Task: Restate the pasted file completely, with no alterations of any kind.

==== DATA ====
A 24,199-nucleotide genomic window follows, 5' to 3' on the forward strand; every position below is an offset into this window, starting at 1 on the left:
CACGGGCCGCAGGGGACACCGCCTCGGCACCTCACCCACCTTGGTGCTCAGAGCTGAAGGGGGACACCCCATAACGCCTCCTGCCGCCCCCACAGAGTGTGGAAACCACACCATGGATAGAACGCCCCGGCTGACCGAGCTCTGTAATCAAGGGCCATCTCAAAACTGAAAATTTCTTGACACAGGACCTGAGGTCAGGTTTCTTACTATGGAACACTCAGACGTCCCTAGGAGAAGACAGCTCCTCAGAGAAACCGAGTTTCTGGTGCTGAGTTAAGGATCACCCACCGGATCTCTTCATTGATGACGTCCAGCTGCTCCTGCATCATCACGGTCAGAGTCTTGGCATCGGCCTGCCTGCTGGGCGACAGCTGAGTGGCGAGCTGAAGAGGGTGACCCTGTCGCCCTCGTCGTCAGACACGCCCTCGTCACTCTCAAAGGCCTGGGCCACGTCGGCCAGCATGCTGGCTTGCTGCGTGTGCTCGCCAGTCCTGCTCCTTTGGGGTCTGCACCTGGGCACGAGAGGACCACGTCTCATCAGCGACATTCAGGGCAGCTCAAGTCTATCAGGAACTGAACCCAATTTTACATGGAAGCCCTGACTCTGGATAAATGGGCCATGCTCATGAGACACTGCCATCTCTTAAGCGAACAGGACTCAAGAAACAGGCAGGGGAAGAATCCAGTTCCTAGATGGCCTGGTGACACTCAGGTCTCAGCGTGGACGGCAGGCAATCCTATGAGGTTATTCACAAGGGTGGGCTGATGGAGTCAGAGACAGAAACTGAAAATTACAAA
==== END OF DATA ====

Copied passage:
A 24,199-nucleotide genomic window follows, 5' to 3' on the forward strand; every position below is an offset into this window, starting at 1 on the left:
CACGGGCCGCAGGGGACACCGCCTCGGCACCTCACCCACCTTGGTGCTCAGAGCTGAAGGGGGACACCCCATAACGCCTCCTGCCGCCCCCACAGAGTGTGGAAACCACACCATGGATAGAACGCCCCGGCTGACCGAGCTCTGTAATCAAGGGCCATCTCAAAACTGAAAATTTCTTGACACAGGACCTGAGGTCAGGTTTCTTACTATGGAACACTCAGACGTCCCTAGGAGAAGACAGCTCCTCAGAGAAACCGAGTTTCTGGTGCTGAGTTAAGGATCACCCACCGGATCTCTTCATTGATGACGTCCAGCTGCTCCTGCATCATCACGGTCAGAGTCTTGGCATCGGCCTGCCTGCTGGGCGACAGCTGAGTGGCGAGCTGAAGAGGGTGACCCTGTCGCCCTCGTCGTCAGACACGCCCTCGTCACTCTCAAAGGCCTGGGCCACGTCGGCCAGCATGCTGGCTTGCTGCGTGTGCTCGCCAGTCCTGCTCCTTTGGGGTCTGCACCTGGGCACGAGAGGACCACGTCTCATCAGCGACATTCAGGGCAGCTCAAGTCTATCAGGAACTGAACCCAATTTTACATGGAAGCCCTGACTCTGGATAAATGGGCCATGCTCATGAGACACTGCCATCTCTTAAGCGAACAGGACTCAAGAAACAGGCAGGGGAAGAATCCAGTTCCTAGATGGCCTGGTGACACTCAGGTCTCAGCGTGGACGGCAGGCAATCCTATGAGGTTATTCACAAGGGTGGGCTGATGGAGTCAGAGACAGAAACTGAAAATTACAAA